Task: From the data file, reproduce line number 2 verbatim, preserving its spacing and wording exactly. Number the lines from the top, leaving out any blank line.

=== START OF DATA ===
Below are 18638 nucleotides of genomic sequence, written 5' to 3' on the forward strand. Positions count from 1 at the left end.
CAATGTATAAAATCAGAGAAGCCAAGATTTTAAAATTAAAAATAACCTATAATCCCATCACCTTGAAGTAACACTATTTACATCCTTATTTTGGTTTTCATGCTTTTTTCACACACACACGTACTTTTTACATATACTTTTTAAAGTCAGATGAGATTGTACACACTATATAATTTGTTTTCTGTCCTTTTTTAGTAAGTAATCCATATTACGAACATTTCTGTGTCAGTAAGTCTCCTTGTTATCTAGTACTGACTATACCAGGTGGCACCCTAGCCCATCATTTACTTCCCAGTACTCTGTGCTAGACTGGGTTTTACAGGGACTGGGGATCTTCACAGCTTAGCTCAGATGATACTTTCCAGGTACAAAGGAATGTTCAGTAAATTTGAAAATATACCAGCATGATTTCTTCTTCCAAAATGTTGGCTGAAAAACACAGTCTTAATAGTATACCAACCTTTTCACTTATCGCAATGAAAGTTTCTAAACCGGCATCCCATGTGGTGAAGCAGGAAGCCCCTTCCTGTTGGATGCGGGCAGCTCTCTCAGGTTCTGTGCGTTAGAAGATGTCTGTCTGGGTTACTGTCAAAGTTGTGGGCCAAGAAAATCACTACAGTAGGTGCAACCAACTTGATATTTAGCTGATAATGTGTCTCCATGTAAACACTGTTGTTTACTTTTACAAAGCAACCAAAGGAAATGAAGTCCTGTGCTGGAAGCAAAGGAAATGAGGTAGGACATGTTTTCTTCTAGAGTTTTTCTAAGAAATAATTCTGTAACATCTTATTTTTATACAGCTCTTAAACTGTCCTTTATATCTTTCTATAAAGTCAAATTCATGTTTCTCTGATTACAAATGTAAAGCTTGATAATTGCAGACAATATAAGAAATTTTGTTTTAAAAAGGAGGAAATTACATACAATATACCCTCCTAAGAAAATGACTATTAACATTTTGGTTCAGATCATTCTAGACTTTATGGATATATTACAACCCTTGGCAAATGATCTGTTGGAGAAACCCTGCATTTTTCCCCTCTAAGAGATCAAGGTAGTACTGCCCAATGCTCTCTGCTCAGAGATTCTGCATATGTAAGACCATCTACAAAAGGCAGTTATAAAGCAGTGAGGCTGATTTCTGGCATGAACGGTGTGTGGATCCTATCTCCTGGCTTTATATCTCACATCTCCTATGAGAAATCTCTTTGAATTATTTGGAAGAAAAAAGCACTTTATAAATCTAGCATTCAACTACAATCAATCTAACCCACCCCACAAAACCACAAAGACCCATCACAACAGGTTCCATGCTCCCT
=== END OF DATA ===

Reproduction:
CAATGTATAAAATCAGAGAAGCCAAGATTTTAAAATTAAAAATAACCTATAATCCCATCACCTTGAAGTAACACTATTTACATCCTTATTTTGGTTTTCATGCTTTTTTCACACACACACGTACTTTTTACATATACTTTTTAAAGTCAGATGAGATTGTACACACTATATAATTTGTTTTCTGTCCTTTTTTAGTAAGTAATCCATATTACGAACATTTCTGTGTCAGTAAGTCTCCTTGTTATCTAGTACTGACTATACCAGGTGGCACCCTAGCCCATCATTTACTTCCCAGTACTCTGTGCTAGACTGGGTTTTACAGGGACTGGGGATCTTCACAGCTTAGCTCAGATGATACTTTCCAGGTACAAAGGAATGTTCAGTAAATTTGAAAATATACCAGCATGATTTCTTCTTCCAAAATGTTGGCTGAAAAACACAGTCTTAATAGTATACCAACCTTTTCACTTATCGCAATGAAAGTTTCTAAACCGGCATCCCATGTGGTGAAGCAGGAAGCCCCTTCCTGTTGGATGCGGGCAGCTCTCTCAGGTTCTGTGCGTTAGAAGATGTCTGTCTGGGTTACTGTCAAAGTTGTGGGCCAAGAAAATCACTACAGTAGGTGCAACCAACTTGATATTTAGCTGATAATGTGTCTCCATGTAAACACTGTTGTTTACTTTTACAAAGCAACCAAAGGAAATGAAGTCCTGTGCTGGAAGCAAAGGAAATGAGGTAGGACATGTTTTCTTCTAGAGTTTTTCTAAGAAATAATTCTGTAACATCTTATTTTTATACAGCTCTTAAACTGTCCTTTATATCTTTCTATAAAGTCAAATTCATGTTTCTCTGATTACAAATGTAAAGCTTGATAATTGCAGACAATATAAGAAATTTTGTTTTAAAAAGGAGGAAATTACATACAATATACCCTCCTAAGAAAATGACTATTAACATTTTGGTTCAGATCATTCTAGACTTTATGGATATATTACAACCCTTGGCAAATGATCTGTTGGAGAAACCCTGCATTTTTCCCCTCTAAGAGATCAAGGTAGTACTGCCCAATGCTCTCTGCTCAGAGATTCTGCATATGTAAGACCATCTACAAAAGGCAGTTATAAAGCAGTGAGGCTGATTTCTGGCATGAACGGTGTGTGGATCCTATCTCCTGGCTTTATATCTCACATCTCCTATGAGAAATCTCTTTGAATTATTTGGAAGAAAAAAGCACTTTATAAATCTAGCATTCAACTACAATCAATCTAACCCACCCCACAAAACCACAAAGACCCATCACAACAGGTTCCATGCTCCCT